Carnegie

How Syrian Civil Society Lost its Independence in a War of Conflicting Agendas
Early in the conflict, as Syria fragmented into government- and rebel-held territories, Syrian civil society undertook initiatives aimed at promoting human rights and social justice. These ranged from documenting human rights violations to running workshops on and spreading the ideals of peacebuilding and transitional justice. Syrian human rights organizations—such as the Syrian Network for Human Rights, the Violation Documentation Center, and the Syrian Justice and Accountability Center—would later partner with the United Nations Human Rights Council, the Commission of Inquiry on Syria, and the International, Impartial and Independent Mechanism on Syria in an effort to reveal violations committed during the conflict and hold the perpetrators to account. Meanwhile, the work of organizations focusing on female empowerment led to women’s centers multiplying across Syria. These allowed for women to be better informed, provisioned, and engaged in society. Some women from these centers eventually took public roles in different forms of local governance. For example, the head of the women’s center in Hass, Idlib Governorate, became a member of the town’s local council.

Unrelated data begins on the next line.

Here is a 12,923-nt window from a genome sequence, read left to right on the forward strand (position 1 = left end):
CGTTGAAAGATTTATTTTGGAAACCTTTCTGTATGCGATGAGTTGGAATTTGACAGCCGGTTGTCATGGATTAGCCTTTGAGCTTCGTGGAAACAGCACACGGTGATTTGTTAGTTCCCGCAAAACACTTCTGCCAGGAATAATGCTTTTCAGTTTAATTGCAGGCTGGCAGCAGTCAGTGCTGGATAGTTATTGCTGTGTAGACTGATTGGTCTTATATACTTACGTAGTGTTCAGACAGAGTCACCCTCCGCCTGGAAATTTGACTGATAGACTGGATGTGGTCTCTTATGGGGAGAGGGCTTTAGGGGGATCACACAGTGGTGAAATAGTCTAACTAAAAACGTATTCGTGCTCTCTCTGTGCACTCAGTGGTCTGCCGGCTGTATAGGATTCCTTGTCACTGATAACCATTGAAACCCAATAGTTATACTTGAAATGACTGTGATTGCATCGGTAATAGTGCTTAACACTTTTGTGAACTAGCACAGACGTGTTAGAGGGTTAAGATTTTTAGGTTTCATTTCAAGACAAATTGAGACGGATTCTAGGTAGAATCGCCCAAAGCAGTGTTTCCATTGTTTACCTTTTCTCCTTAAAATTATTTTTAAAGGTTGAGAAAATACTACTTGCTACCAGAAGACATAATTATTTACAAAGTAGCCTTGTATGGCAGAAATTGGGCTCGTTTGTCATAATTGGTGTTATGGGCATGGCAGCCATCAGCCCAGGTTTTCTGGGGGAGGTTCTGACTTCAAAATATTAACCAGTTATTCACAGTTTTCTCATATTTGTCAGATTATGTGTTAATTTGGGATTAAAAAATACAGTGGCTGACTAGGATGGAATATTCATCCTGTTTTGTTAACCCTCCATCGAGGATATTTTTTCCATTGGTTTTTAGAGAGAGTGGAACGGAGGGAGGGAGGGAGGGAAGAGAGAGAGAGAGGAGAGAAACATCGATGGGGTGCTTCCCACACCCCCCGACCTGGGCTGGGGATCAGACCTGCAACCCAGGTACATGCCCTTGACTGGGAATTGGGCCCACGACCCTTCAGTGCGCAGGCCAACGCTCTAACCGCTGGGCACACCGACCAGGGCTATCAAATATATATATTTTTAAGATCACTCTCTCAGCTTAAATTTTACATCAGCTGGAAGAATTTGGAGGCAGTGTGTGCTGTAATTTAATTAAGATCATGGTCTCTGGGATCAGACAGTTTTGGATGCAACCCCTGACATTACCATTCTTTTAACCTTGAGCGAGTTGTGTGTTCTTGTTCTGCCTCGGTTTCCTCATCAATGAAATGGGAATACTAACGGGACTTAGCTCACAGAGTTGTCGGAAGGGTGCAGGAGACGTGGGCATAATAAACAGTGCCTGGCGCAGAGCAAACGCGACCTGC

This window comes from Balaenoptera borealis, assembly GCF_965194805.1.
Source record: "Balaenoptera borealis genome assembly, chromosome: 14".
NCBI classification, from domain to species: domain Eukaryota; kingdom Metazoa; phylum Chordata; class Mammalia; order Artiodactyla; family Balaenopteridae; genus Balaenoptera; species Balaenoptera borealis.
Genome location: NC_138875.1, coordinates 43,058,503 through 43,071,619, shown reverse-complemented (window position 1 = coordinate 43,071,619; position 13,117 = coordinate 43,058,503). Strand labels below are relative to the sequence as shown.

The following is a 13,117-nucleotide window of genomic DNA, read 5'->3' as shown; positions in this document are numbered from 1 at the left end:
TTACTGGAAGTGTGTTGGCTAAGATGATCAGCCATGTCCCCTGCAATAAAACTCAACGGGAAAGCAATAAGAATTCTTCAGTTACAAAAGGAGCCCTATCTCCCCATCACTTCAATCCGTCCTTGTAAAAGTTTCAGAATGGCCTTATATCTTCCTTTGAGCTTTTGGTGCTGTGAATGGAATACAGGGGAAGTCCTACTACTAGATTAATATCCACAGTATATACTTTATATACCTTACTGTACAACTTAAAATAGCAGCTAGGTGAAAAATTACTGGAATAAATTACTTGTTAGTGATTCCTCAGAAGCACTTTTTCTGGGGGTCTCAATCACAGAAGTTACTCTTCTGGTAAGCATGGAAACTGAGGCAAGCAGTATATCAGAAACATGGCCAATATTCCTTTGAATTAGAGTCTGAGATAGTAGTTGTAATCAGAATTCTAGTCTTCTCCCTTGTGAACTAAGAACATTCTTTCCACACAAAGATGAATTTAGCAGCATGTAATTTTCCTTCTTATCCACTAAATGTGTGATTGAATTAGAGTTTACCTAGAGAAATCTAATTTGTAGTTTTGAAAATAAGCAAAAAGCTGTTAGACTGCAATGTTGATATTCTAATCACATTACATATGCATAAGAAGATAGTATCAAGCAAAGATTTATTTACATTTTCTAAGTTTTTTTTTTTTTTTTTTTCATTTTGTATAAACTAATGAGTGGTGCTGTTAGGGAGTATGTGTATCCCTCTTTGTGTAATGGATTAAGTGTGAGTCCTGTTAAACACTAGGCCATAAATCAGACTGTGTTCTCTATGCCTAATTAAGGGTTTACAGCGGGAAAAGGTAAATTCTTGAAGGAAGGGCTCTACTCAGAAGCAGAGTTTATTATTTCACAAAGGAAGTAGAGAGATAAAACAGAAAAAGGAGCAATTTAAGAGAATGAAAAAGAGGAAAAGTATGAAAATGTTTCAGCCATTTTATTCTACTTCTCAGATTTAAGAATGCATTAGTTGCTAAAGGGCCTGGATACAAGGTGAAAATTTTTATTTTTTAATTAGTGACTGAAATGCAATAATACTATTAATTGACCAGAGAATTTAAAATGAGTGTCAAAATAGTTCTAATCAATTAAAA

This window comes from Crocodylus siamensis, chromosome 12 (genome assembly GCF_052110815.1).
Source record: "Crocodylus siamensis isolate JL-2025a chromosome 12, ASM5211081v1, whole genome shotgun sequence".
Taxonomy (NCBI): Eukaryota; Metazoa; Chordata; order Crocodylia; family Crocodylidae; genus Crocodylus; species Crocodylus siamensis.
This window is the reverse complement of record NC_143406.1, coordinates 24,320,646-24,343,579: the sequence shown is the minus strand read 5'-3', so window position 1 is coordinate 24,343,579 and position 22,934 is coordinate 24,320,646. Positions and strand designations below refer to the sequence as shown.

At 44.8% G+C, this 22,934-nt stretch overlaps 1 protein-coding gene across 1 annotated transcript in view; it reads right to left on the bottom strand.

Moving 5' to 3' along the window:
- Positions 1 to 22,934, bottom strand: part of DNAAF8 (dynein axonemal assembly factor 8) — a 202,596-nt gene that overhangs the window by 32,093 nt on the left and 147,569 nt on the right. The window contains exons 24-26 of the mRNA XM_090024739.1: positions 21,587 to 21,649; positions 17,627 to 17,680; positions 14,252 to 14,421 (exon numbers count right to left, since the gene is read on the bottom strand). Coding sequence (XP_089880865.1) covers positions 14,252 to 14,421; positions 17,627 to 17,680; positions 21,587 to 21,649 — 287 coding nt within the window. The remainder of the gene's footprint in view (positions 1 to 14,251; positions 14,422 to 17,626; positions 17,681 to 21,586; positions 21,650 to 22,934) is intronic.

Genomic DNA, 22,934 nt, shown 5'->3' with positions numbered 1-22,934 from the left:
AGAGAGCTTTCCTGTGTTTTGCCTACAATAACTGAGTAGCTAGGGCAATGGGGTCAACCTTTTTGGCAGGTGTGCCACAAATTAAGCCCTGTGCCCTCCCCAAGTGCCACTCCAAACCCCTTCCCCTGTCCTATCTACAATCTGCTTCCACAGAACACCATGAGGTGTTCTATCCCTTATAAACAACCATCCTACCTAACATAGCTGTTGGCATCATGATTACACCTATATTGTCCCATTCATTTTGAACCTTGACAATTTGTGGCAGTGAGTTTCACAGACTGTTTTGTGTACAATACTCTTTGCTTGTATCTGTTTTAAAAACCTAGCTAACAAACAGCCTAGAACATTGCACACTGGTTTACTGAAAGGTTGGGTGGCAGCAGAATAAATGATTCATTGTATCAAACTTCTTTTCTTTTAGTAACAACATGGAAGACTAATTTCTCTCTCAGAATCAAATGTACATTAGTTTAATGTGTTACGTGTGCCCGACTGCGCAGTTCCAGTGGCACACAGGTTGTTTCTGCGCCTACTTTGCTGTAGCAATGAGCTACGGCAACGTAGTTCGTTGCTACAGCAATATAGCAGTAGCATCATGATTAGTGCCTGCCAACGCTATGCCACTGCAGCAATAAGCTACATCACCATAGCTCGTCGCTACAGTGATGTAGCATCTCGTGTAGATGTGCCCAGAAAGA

15-05-2020

https://carnegie-mec.org/2020/ …